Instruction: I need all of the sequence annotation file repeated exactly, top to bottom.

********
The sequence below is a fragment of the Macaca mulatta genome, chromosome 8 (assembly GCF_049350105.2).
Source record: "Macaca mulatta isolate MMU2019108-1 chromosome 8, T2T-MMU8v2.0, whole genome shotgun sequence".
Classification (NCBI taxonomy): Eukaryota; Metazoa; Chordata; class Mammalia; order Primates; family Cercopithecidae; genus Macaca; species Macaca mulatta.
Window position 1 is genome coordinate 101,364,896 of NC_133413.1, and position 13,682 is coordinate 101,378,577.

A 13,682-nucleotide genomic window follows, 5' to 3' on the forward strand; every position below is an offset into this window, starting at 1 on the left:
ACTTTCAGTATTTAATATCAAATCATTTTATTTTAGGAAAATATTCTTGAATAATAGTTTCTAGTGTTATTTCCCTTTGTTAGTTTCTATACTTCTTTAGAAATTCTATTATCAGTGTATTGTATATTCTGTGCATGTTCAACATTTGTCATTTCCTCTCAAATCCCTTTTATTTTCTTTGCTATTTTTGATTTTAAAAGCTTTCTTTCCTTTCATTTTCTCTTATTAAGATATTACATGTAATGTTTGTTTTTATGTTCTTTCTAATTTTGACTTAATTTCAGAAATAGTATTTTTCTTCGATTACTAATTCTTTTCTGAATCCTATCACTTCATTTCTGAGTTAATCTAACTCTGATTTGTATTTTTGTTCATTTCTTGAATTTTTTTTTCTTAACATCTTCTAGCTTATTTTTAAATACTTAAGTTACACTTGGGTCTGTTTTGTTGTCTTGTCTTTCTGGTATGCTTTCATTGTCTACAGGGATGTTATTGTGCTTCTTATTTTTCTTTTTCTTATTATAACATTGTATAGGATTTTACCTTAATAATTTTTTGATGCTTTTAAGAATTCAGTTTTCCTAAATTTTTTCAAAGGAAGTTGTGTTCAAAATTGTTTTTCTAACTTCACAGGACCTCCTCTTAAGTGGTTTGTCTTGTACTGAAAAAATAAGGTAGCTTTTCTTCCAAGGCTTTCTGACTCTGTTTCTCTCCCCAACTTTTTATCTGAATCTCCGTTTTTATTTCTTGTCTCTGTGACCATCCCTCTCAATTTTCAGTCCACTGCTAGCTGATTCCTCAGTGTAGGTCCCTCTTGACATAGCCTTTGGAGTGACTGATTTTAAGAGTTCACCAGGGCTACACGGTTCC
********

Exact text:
The sequence below is a fragment of the Macaca mulatta genome, chromosome 8 (assembly GCF_049350105.2).
Source record: "Macaca mulatta isolate MMU2019108-1 chromosome 8, T2T-MMU8v2.0, whole genome shotgun sequence".
Classification (NCBI taxonomy): Eukaryota; Metazoa; Chordata; class Mammalia; order Primates; family Cercopithecidae; genus Macaca; species Macaca mulatta.
Window position 1 is genome coordinate 101,364,896 of NC_133413.1, and position 13,682 is coordinate 101,378,577.

A 13,682-nucleotide genomic window follows, 5' to 3' on the forward strand; every position below is an offset into this window, starting at 1 on the left:
ACTTTCAGTATTTAATATCAAATCATTTTATTTTAGGAAAATATTCTTGAATAATAGTTTCTAGTGTTATTTCCCTTTGTTAGTTTCTATACTTCTTTAGAAATTCTATTATCAGTGTATTGTATATTCTGTGCATGTTCAACATTTGTCATTTCCTCTCAAATCCCTTTTATTTTCTTTGCTATTTTTGATTTTAAAAGCTTTCTTTCCTTTCATTTTCTCTTATTAAGATATTACATGTAATGTTTGTTTTTATGTTCTTTCTAATTTTGACTTAATTTCAGAAATAGTATTTTTCTTCGATTACTAATTCTTTTCTGAATCCTATCACTTCATTTCTGAGTTAATCTAACTCTGATTTGTATTTTTGTTCATTTCTTGAATTTTTTTTTCTTAACATCTTCTAGCTTATTTTTAAATACTTAAGTTACACTTGGGTCTGTTTTGTTGTCTTGTCTTTCTGGTATGCTTTCATTGTCTACAGGGATGTTATTGTGCTTCTTATTTTTCTTTTTCTTATTATAACATTGTATAGGATTTTACCTTAATAATTTTTTGATGCTTTTAAGAATTCAGTTTTCCTAAATTTTTTCAAAGGAAGTTGTGTTCAAAATTGTTTTTCTAACTTCACAGGACCTCCTCTTAAGTGGTTTGTCTTGTACTGAAAAAATAAGGTAGCTTTTCTTCCAAGGCTTTCTGACTCTGTTTCTCTCCCCAACTTTTTATCTGAATCTCCGTTTTTATTTCTTGTCTCTGTGACCATCCCTCTCAATTTTCAGTCCACTGCTAGCTGATTCCTCAGTGTAGGTCCCTCTTGACATAGCCTTTGGAGTGACTGATTTTAAGAGTTCACCAGGGCTACACGGTTCC